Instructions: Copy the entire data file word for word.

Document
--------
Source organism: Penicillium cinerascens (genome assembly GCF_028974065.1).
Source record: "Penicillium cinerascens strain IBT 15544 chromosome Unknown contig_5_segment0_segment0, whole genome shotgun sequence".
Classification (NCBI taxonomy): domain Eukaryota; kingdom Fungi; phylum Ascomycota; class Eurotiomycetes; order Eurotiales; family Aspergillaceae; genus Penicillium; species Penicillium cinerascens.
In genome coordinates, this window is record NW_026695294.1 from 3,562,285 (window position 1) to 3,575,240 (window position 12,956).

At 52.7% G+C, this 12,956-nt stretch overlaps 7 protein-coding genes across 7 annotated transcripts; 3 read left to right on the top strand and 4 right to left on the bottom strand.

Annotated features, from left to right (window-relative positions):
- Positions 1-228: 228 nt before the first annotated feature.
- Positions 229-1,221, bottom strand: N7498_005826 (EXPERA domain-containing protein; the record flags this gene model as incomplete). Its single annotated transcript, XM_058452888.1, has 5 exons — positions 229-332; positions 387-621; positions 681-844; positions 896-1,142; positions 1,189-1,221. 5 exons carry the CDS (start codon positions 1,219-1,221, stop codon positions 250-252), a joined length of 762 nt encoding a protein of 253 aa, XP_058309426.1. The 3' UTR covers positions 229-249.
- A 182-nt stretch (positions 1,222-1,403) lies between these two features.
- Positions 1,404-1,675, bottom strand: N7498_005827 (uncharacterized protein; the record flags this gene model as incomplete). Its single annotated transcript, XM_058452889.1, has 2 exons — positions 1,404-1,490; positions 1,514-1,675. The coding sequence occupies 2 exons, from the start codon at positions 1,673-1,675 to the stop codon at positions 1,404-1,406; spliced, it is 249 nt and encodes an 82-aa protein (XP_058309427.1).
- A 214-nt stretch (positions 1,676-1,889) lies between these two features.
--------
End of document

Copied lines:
Source organism: Penicillium cinerascens (genome assembly GCF_028974065.1).
Source record: "Penicillium cinerascens strain IBT 15544 chromosome Unknown contig_5_segment0_segment0, whole genome shotgun sequence".
Classification (NCBI taxonomy): domain Eukaryota; kingdom Fungi; phylum Ascomycota; class Eurotiomycetes; order Eurotiales; family Aspergillaceae; genus Penicillium; species Penicillium cinerascens.
In genome coordinates, this window is record NW_026695294.1 from 3,562,285 (window position 1) to 3,575,240 (window position 12,956).

At 52.7% G+C, this 12,956-nt stretch overlaps 7 protein-coding genes across 7 annotated transcripts; 3 read left to right on the top strand and 4 right to left on the bottom strand.

Annotated features, from left to right (window-relative positions):
- Positions 1-228: 228 nt before the first annotated feature.
- Positions 229-1,221, bottom strand: N7498_005826 (EXPERA domain-containing protein; the record flags this gene model as incomplete). Its single annotated transcript, XM_058452888.1, has 5 exons — positions 229-332; positions 387-621; positions 681-844; positions 896-1,142; positions 1,189-1,221. 5 exons carry the CDS (start codon positions 1,219-1,221, stop codon positions 250-252), a joined length of 762 nt encoding a protein of 253 aa, XP_058309426.1. The 3' UTR covers positions 229-249.
- A 182-nt stretch (positions 1,222-1,403) lies between these two features.
- Positions 1,404-1,675, bottom strand: N7498_005827 (uncharacterized protein; the record flags this gene model as incomplete). Its single annotated transcript, XM_058452889.1, has 2 exons — positions 1,404-1,490; positions 1,514-1,675. The coding sequence occupies 2 exons, from the start codon at positions 1,673-1,675 to the stop codon at positions 1,404-1,406; spliced, it is 249 nt and encodes an 82-aa protein (XP_058309427.1).
- A 214-nt stretch (positions 1,676-1,889) lies between these two features.